Das schlaue Füchslein
OPERA IN THREE ACTS
Libretto by the composer
What does nature mean when it is brought to
the operatic stage using artistic techniques? A forester catches a little fox
in the woods and drags it home with him. While following her animal instincts,
the vixen behaves in a surprisingly human way: she gossips, steals and kills,
fights for her freedom, seizes the moment to win her great love and shows the
humans around her what it means to be alive. The Cunning Little Vixen, first performed in 1924 and based on a
novella by Rudolf Tešnohlídek, is an unconventional portrayal of humans and
animals in which Leoš Janáček breaks new ground. His music, as playful as it is
melancholy, celebrates the circle of life. For Stefan Herheim, this is a good
reason to use Janáček’s opera to celebrate the transformational power of
musical theatre when he makes his bow at the Theater an der Wien as a hands-on
In Czech with surtitles
Introduction to the work 30 minutes before the performance
Arnold Schoenberg Chor (Leitung: Erwin Ortner)
Act I The forester, walking through the woods, lies down to sleep. All around him the woodland animals, both large and small, bustle about. When he awakes he sees a little vixen. He catches her and takes her home for his children to play with. – The vixen grows up in the forester’s house alongside the family dog that has long been used to humans. The forester’s son and his friend provoke the vixen, which bites the boy. As a punishment, the vixen is tied to a leash in the yard. She now incites the chickens to revolt against the humans. When she realises that the chickens are perfectly content with their role as livestock she tears out their throats one by one and escapes.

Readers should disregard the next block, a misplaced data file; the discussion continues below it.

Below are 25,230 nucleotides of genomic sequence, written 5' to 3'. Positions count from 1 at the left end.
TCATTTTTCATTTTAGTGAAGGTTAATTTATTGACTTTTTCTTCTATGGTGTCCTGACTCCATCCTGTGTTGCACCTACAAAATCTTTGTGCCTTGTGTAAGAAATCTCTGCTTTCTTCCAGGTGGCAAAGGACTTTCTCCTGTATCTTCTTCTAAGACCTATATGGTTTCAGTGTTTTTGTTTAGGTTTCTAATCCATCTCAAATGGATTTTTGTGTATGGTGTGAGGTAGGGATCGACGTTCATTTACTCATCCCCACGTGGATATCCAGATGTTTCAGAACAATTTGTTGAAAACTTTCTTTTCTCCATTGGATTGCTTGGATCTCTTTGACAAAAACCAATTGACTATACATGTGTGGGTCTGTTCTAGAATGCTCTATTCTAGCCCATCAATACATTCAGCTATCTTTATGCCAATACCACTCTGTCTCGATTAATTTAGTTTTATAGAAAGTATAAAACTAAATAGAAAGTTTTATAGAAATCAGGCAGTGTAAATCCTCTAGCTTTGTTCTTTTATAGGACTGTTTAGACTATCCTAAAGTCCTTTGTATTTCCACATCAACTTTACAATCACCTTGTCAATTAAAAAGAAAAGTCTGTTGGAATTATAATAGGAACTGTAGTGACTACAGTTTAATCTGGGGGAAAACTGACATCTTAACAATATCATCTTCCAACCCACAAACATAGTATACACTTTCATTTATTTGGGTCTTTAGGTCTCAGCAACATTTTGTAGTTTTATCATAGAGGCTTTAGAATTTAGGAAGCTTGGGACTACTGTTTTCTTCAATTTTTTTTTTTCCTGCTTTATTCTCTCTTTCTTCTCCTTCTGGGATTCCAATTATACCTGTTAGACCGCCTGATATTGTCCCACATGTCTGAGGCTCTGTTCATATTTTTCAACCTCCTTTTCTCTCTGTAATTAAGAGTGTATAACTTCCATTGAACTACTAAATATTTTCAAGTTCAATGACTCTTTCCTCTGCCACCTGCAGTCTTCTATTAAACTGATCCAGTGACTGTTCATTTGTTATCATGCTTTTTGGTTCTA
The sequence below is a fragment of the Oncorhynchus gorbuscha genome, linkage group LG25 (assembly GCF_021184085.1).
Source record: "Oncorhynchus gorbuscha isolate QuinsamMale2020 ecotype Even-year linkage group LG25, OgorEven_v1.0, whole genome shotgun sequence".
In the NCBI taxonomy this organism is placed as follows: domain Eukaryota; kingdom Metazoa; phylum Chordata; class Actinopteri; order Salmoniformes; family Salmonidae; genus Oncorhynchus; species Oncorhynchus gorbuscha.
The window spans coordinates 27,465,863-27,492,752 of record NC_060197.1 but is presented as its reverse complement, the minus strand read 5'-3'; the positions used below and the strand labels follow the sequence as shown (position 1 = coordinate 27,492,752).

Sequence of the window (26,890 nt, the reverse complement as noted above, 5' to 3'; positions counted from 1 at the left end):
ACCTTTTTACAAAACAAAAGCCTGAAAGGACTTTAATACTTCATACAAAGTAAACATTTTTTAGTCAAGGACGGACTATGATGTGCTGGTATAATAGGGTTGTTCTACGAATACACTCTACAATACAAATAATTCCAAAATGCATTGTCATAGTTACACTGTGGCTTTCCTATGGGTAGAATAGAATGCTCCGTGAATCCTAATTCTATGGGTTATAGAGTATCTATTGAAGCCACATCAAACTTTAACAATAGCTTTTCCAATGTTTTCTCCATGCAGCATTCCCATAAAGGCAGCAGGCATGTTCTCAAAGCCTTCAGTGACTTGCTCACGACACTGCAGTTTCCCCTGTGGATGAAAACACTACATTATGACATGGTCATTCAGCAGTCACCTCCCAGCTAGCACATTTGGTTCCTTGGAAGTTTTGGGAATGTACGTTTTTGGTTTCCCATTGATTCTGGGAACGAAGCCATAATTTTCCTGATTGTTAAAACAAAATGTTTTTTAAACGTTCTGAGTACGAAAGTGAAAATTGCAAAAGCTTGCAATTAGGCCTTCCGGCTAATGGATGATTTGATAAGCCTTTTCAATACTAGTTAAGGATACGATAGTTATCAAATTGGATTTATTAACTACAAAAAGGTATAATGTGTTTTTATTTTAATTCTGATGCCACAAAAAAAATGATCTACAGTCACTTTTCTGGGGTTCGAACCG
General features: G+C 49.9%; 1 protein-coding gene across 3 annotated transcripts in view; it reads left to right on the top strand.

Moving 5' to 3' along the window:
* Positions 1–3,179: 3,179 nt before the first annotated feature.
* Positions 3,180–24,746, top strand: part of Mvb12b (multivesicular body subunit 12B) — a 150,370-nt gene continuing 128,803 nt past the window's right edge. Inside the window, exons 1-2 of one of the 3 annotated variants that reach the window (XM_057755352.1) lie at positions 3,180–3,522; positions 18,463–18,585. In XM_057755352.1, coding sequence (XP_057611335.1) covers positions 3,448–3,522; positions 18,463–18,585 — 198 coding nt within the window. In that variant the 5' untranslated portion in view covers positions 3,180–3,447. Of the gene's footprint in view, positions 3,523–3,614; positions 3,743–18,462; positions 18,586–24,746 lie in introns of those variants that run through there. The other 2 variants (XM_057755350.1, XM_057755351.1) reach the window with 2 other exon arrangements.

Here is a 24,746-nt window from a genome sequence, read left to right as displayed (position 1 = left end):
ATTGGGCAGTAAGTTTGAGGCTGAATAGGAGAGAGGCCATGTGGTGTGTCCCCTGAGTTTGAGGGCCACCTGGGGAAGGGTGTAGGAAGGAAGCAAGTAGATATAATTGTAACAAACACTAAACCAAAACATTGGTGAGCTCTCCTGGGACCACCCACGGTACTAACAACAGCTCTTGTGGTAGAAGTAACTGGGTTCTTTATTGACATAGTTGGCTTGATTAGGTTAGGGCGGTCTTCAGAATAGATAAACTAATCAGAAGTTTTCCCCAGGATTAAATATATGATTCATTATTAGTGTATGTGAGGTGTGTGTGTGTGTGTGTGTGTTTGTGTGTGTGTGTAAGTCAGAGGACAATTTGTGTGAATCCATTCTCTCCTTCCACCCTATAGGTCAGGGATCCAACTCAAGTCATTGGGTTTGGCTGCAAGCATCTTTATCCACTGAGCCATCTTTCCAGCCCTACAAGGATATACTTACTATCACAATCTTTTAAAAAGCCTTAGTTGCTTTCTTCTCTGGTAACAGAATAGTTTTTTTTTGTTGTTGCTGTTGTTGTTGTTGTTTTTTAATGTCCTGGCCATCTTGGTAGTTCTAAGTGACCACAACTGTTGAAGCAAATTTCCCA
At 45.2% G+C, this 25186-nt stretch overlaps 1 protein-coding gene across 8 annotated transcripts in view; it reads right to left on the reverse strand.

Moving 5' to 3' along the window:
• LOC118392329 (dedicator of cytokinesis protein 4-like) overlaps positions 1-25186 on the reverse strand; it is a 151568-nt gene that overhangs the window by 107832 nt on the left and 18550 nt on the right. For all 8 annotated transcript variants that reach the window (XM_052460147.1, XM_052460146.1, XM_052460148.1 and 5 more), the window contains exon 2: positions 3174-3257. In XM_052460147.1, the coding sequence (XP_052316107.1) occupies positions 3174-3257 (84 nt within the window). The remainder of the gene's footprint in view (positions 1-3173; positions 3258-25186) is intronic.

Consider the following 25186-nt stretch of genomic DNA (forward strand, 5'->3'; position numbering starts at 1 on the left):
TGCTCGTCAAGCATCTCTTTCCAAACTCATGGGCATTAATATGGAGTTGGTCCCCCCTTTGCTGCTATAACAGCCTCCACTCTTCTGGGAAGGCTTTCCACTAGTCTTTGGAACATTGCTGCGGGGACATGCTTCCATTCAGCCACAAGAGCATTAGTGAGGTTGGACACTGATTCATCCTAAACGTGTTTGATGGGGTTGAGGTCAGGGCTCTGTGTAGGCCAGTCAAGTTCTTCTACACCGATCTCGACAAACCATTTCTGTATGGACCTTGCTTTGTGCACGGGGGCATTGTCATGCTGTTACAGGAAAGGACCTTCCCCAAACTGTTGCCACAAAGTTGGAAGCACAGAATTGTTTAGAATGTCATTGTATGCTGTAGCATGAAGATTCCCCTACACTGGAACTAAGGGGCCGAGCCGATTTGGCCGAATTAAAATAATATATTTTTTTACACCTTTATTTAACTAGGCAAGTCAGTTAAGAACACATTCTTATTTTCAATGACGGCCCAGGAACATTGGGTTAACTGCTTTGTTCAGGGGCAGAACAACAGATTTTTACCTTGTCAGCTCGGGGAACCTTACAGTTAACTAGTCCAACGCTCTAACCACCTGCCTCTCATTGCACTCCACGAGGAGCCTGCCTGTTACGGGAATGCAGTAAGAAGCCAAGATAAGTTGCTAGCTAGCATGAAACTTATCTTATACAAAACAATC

Act II In the wood, the vixen drives the badger out of his home and moves in herself. – At the inn, the forester, schoolmaster and priest are drinking beer together. The forester makes fun of the schoolmaster for his infatuation with a certain Terynka. The schoolmaster replies by teasing the forester about the escaped vixen. As dawn breaks, the three men make their way home. The priest remembers a lost love from his youth, the schoolmaster mistakes a sunflower for the unattainable Terynka and the forester thinks he sees the vixen in the bushes. – The vixen meets a fox in front of her new home and the two fall in love. It is not long before the vixen is expecting cubs, and the woodland animals celebrate the wedding of the fox and the vixen.
Act III In the wood, the forester meets the poultry seller Harašta who has just “found” a dead rabbit. To change the subject and avoid being accused of poaching, Harašta tells the forester about his forthcoming marriage to Terynka. The forester puts out the rabbit as a trap for the foxes. The two foxes, who now have numerous children, see through the ruse immediately. The mischievous vixen provokes Harašta while her children steal the chickens from his basket. The furious Harašta fires into the midst of the frolicking fox family. The vixen is hit, and dies. – At the inn, only the forester and the schoolmaster are left: the priest has been transferred to another town. The schoolmaster mourns the loss of Terynka. The forester is drawn back into the woods. – In the wood, the forester thinks back to his youth and, for the first time in a long time, realises how beautiful nature is. He looks around for the little vixen, but the animals now bustling around him are a new generation.